Tesla’s Solar Roof Tiles, Potential Game Changer
Why Tesla’s solar roof tiles and home battery are potential game changers
On October 28, renewable energy innovator Tesla unveiled its newest product. The company makes a venture into roofing with its new solar roofing tiles. Despite, maybe, people’s initial reaction that may have been similar to “Ok?”, the tiles are functional solar panels that could represent something significant – perhaps, a positive change in the relationship between consumers and renewable energy.
Well sure it looks really cool, but what the actual expletive is the big deal? Why does cosmetic value matter when the true point is sustainable energy?
The new tiles may just represent another product whose cost (immediate or acceded) will no doubt be expensive to implement and will still not achieve the mainstream success needed if a true difference is to be made. Though, on the contrary, they may not.
Looks are Pretty Important
Aesthetics are easily paid no mind but are, nevertheless, very important. Looks matter to either prospective or current homeowners looking to build a home or switch up their roof. A prevalent cosmetic issue exists with every other attempt at a solar offering. As with most other similarly “science fiction” technologies, the plunge into the mainstream seems an awfully long jump.
Just think of the current VR situation and it might become clear. No matter how much Google and Oculus try to sell consumers on the fact that their headsets have really nice fabric, the technology will always occupy its own little nook in the market – appealing to some but not all that awesome to everyone else.
The look of the new tiles (offered in four tile styles: textured glass, slate glass, Tuscan glass, and smooth glass), as with any conceivable consumer product, will be important to those looking to purchase. Everyone within the market, from top to bottom (in particular those on top), will consider looks as an important factor in their decision. Who doesn’t want a house that looks good?
Apple Inc. is the world’s leading expert in the field of consumer cognitive bias. If that sounds confusing, here’s the idea. Apple creates one thing that we, the consumers, think is awesome, subsequently, this plants an idea in our brains, leading us to believe all of Apple’s other things are equally as awesome. This flaw in human cognition is otherwise known as the halo effect. The halo effect has a very strong relationship with our perceptions of attractiveness (this ties into the aforementioned import of the tile’s looks). As much as those who hate are “gonna hate”, there is no denying that Apple’s products are pretty damn good looking. If that seems way off track, hold tight. I am about to bring this thing full circle.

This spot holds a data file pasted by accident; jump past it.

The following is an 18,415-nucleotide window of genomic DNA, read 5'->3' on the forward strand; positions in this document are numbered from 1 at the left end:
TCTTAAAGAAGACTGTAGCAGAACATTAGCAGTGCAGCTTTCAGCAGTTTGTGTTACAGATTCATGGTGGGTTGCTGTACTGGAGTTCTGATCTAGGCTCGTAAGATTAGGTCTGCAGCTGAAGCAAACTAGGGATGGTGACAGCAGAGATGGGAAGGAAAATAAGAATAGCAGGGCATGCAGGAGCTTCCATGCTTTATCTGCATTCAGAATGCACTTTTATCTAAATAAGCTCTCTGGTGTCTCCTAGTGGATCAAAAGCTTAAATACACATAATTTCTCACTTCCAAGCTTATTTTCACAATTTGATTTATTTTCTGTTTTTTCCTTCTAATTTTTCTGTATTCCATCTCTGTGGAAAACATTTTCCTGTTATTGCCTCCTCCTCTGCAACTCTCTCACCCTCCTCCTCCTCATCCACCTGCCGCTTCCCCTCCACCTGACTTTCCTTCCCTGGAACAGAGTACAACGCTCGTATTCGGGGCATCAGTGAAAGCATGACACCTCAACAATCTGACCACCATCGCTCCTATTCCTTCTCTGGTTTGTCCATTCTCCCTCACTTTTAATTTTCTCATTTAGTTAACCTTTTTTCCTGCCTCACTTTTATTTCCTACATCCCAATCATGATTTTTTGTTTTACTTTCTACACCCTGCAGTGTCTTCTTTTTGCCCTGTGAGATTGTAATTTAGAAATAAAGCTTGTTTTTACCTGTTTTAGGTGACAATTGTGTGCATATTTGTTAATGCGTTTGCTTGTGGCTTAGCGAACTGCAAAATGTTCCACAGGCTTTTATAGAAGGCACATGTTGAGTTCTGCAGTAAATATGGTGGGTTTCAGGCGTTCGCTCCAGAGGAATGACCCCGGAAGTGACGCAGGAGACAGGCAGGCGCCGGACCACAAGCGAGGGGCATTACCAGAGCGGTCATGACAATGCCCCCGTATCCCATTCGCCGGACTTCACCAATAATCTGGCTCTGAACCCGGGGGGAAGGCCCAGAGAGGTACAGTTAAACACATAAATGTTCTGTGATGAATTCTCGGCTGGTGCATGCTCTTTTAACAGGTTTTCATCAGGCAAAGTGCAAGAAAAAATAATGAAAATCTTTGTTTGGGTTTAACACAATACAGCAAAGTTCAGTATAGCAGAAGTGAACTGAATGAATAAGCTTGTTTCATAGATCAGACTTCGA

Tesla has been dubbed by many, including media members and tech pundits, as the Apple of the automotive industry. Starting to smell what I’m cooking? With the company’s recent acquisition of SolarCity, it can now seize the opportunity to give its home solar business a quick defibrillation and harness the halo effect. Since Tesla’s fan base is said to be fairly similar to Apple’s, and because the equivalent iPhone in this metaphor (an electric automobile) is, in fact, much more expensive than a smart phone, the idea that Tesla can create its own halo effect doesn’t seem too far off base.
More Than Just Energy
The new solar tiles have the alleged ability to power a home, and provide alternate power via the Powerwall 2 battery if a day sees no sunshine. The overall cost, according to Elon Musk, will be less than the cost of a regular roof installation coupled with paying for power from orthodox sources. But wait, Musk has more up his sleeve.
Video footage from the October unveiling shows us that the tiles will actually be more durable than some of the very roofing materials whose looks the tiles are designed to emulate (terra-cotta, slate and clay). In the video footage, a kettlebell is dropped on a tile of each material. Each tile breaks under the blunt force, excluding the Tesla solar tile. This means that the solar tiles could potentially outperform every roofing material we use today by twofold, driving up its value.
Different Consumer Culture
The renewable power revolution that Tesla hopes to bring to the table seems a little way off, but Musk is confident for the future. He expects the Powerwall to sell better than Telsa’s flagship – the electric car.
Tesla’s three products – Solar roofing, Powerwall and electric vehicles – together represent a change in the consumer culture surrounding the company. A change that, uniquely, brings hopes of self-sufficiency and the prospect of a future where individuals have greater control over their own power generation, ultimately changing our relationship with clean energy.